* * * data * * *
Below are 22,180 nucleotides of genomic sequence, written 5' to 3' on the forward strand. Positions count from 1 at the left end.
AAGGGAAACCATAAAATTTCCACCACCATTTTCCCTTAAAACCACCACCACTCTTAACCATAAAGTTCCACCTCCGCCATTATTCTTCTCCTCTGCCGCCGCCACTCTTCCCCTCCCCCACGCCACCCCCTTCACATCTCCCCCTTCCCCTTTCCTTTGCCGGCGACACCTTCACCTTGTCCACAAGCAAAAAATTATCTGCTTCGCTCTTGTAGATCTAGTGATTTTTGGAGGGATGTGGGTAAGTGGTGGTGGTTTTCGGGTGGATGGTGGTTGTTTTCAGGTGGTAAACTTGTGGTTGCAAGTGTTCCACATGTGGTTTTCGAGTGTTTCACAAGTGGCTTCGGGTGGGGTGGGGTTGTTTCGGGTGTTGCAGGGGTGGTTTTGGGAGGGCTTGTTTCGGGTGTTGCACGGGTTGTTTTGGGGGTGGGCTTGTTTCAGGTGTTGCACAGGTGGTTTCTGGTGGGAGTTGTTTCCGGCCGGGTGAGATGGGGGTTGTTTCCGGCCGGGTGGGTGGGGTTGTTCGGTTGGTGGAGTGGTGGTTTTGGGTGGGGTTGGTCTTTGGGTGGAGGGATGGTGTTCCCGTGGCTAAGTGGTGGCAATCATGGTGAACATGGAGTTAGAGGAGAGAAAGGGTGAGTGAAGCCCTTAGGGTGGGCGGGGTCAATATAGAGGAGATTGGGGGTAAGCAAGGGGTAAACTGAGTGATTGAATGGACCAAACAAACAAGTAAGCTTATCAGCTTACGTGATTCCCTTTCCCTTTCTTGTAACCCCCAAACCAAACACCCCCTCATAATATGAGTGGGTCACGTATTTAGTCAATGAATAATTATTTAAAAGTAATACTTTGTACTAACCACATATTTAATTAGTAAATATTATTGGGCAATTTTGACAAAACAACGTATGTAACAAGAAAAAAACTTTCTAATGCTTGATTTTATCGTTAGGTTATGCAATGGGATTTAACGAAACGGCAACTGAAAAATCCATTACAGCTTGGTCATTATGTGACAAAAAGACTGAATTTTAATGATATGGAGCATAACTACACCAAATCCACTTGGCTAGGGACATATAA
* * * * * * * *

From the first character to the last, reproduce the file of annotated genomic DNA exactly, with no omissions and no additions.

Below are 22,180 nucleotides of genomic sequence, written 5' to 3' on the forward strand. Positions count from 1 at the left end.
AAGGGAAACCATAAAATTTCCACCACCATTTTCCCTTAAAACCACCACCACTCTTAACCATAAAGTTCCACCTCCGCCATTATTCTTCTCCTCTGCCGCCGCCACTCTTCCCCTCCCCCACGCCACCCCCTTCACATCTCCCCCTTCCCCTTTCCTTTGCCGGCGACACCTTCACCTTGTCCACAAGCAAAAAATTATCTGCTTCGCTCTTGTAGATCTAGTGATTTTTGGAGGGATGTGGGTAAGTGGTGGTGGTTTTCGGGTGGATGGTGGTTGTTTTCAGGTGGTAAACTTGTGGTTGCAAGTGTTCCACATGTGGTTTTCGAGTGTTTCACAAGTGGCTTCGGGTGGGGTGGGGTTGTTTCGGGTGTTGCAGGGGTGGTTTTGGGAGGGCTTGTTTCGGGTGTTGCACGGGTTGTTTTGGGGGTGGGCTTGTTTCAGGTGTTGCACAGGTGGTTTCTGGTGGGAGTTGTTTCCGGCCGGGTGAGATGGGGGTTGTTTCCGGCCGGGTGGGTGGGGTTGTTCGGTTGGTGGAGTGGTGGTTTTGGGTGGGGTTGGTCTTTGGGTGGAGGGATGGTGTTCCCGTGGCTAAGTGGTGGCAATCATGGTGAACATGGAGTTAGAGGAGAGAAAGGGTGAGTGAAGCCCTTAGGGTGGGCGGGGTCAATATAGAGGAGATTGGGGGTAAGCAAGGGGTAAACTGAGTGATTGAATGGACCAAACAAACAAGTAAGCTTATCAGCTTACGTGATTCCCTTTCCCTTTCTTGTAACCCCCAAACCAAACACCCCCTCATAATATGAGTGGGTCACGTATTTAGTCAATGAATAATTATTTAAAAGTAATACTTTGTACTAACCACATATTTAATTAGTAAATATTATTGGGCAATTTTGACAAAACAACGTATGTAACAAGAAAAAAACTTTCTAATGCTTGATTTTATCGTTAGGTTATGCAATGGGATTTAACGAAACGGCAACTGAAAAATCCATTACAGCTTGGTCATTATGTGACAAAAAGACTGAATTTTAATGATATGGAGCATAACTACACCAAATCCACTTGGCTAGGGACATATAA